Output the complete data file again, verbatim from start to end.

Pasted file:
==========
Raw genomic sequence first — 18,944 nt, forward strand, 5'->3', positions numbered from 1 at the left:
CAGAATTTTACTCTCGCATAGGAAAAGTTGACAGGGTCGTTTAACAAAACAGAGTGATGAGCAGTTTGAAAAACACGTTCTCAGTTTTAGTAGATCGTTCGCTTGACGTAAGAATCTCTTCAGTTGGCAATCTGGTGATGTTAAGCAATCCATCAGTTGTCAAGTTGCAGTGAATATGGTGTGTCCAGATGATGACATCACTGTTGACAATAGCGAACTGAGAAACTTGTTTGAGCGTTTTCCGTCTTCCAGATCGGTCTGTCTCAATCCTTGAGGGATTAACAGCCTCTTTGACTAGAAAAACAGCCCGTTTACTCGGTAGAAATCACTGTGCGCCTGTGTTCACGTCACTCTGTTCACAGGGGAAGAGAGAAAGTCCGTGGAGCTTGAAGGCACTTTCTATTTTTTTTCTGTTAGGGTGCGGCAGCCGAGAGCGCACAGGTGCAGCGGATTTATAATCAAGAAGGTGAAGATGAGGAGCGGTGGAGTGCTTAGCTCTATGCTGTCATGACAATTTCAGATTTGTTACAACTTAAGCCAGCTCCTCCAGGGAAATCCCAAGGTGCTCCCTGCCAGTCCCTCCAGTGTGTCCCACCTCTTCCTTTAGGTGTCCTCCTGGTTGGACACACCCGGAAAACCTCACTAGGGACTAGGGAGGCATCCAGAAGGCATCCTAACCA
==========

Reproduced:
Raw genomic sequence first — 18,944 nt, forward strand, 5'->3', positions numbered from 1 at the left:
CAGAATTTTACTCTCGCATAGGAAAAGTTGACAGGGTCGTTTAACAAAACAGAGTGATGAGCAGTTTGAAAAACACGTTCTCAGTTTTAGTAGATCGTTCGCTTGACGTAAGAATCTCTTCAGTTGGCAATCTGGTGATGTTAAGCAATCCATCAGTTGTCAAGTTGCAGTGAATATGGTGTGTCCAGATGATGACATCACTGTTGACAATAGCGAACTGAGAAACTTGTTTGAGCGTTTTCCGTCTTCCAGATCGGTCTGTCTCAATCCTTGAGGGATTAACAGCCTCTTTGACTAGAAAAACAGCCCGTTTACTCGGTAGAAATCACTGTGCGCCTGTGTTCACGTCACTCTGTTCACAGGGGAAGAGAGAAAGTCCGTGGAGCTTGAAGGCACTTTCTATTTTTTTTCTGTTAGGGTGCGGCAGCCGAGAGCGCACAGGTGCAGCGGATTTATAATCAAGAAGGTGAAGATGAGGAGCGGTGGAGTGCTTAGCTCTATGCTGTCATGACAATTTCAGATTTGTTACAACTTAAGCCAGCTCCTCCAGGGAAATCCCAAGGTGCTCCCTGCCAGTCCCTCCAGTGTGTCCCACCTCTTCCTTTAGGTGTCCTCCTGGTTGGACACACCCGGAAAACCTCACTAGGGACTAGGGAGGCATCCAGAAGGCATCCTAACCA